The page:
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Politics

The State Of Marriage Equality In 5 Maps

The first four maps show why the next six weeks could be key for marriage equality. But the fifth shows why there’s still a long way to go.

1. Here’s where things start: Just more than 10 percent of the country lives in a state where same-sex couples can marry.

2. But, voters in Maine, Maryland and Washington will vote on marriage in November. And, the Supreme Court could decide to let a lower court ruling stand finding California’s Proposition 8 unconstitutional.

3. If all 4 of those states get marriage equality, more than a quarter of the country would live in a place where same-sex couples can marry.

4. Adding in states with significant, but non-marital, recognition for same-sex couples, nearly 4 in 10 Americans would live in a place where same-sex couples would have their relationship recognized.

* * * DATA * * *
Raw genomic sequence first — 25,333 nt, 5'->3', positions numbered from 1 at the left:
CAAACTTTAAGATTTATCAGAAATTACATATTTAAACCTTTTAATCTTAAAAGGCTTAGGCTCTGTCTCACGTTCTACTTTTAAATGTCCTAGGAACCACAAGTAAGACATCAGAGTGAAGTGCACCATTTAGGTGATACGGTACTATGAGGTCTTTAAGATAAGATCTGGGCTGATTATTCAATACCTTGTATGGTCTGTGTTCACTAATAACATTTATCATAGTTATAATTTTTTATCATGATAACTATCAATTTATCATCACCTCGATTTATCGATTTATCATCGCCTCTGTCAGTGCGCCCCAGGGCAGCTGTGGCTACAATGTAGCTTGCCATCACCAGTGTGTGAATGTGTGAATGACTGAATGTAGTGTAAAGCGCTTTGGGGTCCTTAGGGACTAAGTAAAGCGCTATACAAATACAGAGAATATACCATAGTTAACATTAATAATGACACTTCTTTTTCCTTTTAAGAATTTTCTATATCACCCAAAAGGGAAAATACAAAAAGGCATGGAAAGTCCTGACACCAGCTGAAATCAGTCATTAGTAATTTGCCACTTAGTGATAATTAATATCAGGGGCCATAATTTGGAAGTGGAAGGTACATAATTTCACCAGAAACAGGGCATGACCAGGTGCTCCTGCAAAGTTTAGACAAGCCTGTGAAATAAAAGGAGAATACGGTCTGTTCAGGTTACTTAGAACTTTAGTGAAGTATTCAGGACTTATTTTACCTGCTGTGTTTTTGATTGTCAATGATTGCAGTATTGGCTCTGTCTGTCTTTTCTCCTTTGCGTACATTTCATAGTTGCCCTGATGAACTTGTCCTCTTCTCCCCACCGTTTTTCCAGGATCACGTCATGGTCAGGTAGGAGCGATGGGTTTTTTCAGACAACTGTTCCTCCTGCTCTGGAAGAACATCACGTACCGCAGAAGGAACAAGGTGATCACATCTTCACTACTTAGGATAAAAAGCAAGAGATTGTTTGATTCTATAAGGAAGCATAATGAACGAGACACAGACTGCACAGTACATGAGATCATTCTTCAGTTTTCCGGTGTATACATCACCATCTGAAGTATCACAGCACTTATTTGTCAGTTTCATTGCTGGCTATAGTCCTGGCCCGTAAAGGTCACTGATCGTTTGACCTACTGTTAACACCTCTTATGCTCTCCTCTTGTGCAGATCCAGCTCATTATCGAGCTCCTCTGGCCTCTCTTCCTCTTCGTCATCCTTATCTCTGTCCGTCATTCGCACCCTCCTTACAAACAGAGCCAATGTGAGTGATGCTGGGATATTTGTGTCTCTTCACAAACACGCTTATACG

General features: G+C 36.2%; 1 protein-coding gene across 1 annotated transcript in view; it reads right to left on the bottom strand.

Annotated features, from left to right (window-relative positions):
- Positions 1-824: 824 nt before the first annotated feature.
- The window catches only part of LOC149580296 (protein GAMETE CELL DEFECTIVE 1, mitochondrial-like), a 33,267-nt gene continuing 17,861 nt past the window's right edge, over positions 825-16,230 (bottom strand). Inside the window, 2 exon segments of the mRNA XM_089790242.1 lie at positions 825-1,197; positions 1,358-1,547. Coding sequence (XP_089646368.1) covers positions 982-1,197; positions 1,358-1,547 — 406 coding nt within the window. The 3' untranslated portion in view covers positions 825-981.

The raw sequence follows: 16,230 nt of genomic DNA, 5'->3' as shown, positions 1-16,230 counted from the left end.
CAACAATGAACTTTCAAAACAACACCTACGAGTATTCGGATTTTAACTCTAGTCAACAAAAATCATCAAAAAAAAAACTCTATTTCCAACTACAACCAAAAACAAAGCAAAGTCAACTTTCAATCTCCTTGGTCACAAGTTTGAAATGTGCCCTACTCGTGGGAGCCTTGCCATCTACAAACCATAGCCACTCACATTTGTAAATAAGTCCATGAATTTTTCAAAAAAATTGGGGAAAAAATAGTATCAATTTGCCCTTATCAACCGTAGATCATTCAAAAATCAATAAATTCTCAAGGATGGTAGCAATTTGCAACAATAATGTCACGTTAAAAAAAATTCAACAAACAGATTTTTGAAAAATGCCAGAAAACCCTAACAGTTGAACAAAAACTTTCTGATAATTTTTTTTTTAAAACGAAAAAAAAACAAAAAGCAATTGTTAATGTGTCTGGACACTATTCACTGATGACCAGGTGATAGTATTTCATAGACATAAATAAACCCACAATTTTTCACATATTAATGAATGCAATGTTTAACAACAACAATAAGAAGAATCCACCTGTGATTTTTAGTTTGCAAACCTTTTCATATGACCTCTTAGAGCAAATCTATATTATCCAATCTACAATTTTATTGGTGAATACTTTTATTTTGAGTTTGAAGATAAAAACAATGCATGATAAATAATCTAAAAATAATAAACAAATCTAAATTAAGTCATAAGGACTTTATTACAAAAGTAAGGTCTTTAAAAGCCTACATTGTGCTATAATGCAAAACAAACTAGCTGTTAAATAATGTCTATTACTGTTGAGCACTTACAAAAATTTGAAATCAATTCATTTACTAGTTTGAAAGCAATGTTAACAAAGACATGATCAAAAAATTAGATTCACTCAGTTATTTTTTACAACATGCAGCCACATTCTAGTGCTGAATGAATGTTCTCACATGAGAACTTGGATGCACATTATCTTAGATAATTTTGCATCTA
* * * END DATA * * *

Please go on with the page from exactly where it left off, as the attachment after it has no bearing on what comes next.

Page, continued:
5. But, despite those possibilities, marriage equality supporters have a roadblock: More than 6 in 10 Americans today live in a state with a constitutional ban on same-sex marriages. (And Minnesotans will be voting on an amendment in November.)

Images designed by John Gara/BuzzFeed.

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Chris Geidner is the legal editor for BuzzFeed News and is based in Washington, D.C. Geidner covers the Supreme Court and also reports extensively on LGBT legal issues around the country. Geidner won the 2014 National Lesbian & Gay Journalists Association award for journalist of the year.
Contact this reporter at chris.geidner@buzzfeed.com
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